Bronek Masojada says reinsurance rates will spike, but doubts the increase will last
Hiscox chief executive Bronek Masojada believes reinsurance rates will spike, following a spate of catastrophe losses, but questioned whether the rises were sustainable.
Reinsurers are counting the cost of disasters including the Japanese earthquake and tsunami in March, the New Zealand earthquake in February and January’s heavy flooding in Australia. Lloyd’s faced £2.3bn in claims after these events.
Masojada said mid-term reinsurance renewals would undergo rate rises because of these. “In terms of the 1 June and 1 July renewals, prices in property and casualty are going to rise 10% plus with cumulative losses and the impact of RMS 11.”
But Masojada said reinsurance rates for January 2012 renewals still hung in the balance.
“Looking ahead, rates will become tepid unless there is a $10bn [£6bn] loss or more during the Atlantic hurricane season,” he said. “A $10bn loss is not big, but after you’ve already had $10bn worth of tornado losses it’s all about the cumulative position.”
Panmure Gordon analyst Barrie Cornes said rate rises were likely to hit reinsurers, but skip the primary market. He said: “A lot of the London-based smaller primary insurers are saying, because of their losses in the first quarter, any losses from US windstorms are likely to go straight to reinsurers and miss them out.
“It’s good from their point of view because it won’t affect their net tangible assets. But if it only hits reinsurers, it will take a while before it creates reduced insurer capacity.”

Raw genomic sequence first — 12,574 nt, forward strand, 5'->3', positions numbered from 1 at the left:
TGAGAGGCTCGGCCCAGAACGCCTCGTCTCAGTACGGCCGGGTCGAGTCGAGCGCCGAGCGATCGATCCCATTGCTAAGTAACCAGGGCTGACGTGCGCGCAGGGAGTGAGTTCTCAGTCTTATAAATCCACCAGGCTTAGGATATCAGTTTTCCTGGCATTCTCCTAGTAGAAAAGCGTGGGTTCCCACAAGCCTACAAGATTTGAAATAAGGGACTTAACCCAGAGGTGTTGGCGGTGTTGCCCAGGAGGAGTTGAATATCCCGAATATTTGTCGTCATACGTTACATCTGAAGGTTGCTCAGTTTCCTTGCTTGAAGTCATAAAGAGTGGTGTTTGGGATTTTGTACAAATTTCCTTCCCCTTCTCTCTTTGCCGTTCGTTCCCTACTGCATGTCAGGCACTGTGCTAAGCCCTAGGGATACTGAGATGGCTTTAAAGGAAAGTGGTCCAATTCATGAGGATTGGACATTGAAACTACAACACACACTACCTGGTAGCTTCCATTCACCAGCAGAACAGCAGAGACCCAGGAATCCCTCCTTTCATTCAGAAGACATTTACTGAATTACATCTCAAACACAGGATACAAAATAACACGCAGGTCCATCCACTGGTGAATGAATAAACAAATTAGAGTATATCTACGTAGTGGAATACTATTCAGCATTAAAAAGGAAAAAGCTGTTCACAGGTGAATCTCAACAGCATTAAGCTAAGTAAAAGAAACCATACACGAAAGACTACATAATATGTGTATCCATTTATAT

Cornes believes the market can still undergo further catastrophe losses without primary rates moving. He said: “Previously, a $10bn storm would have been the final straw. Now I’m not convinced it’s enough.”
Pass notes: This year's rates
What affected 2011 reinsurance rates?
In January, rates fell 5%-10%. After a string of natural disasters in late December and early 2011, rates rose by up to 50% in loss affected areas. The next renewal periods begin on 1 June, 1 July and 1 January.
What can we expect now?
The Atlantic hurricane season runs from 1 June to 30 November. Twelve to 18 storms are predicted, of which three to six are expected to be major.
How can insurers prepare?
Lloyd's chief executive, Richard Ward has warned insurers to raise premiums or face severe losses in the event of a major event. Following two seasons without a hurricane making landfall, Ward said: "At some point, our luck will run out."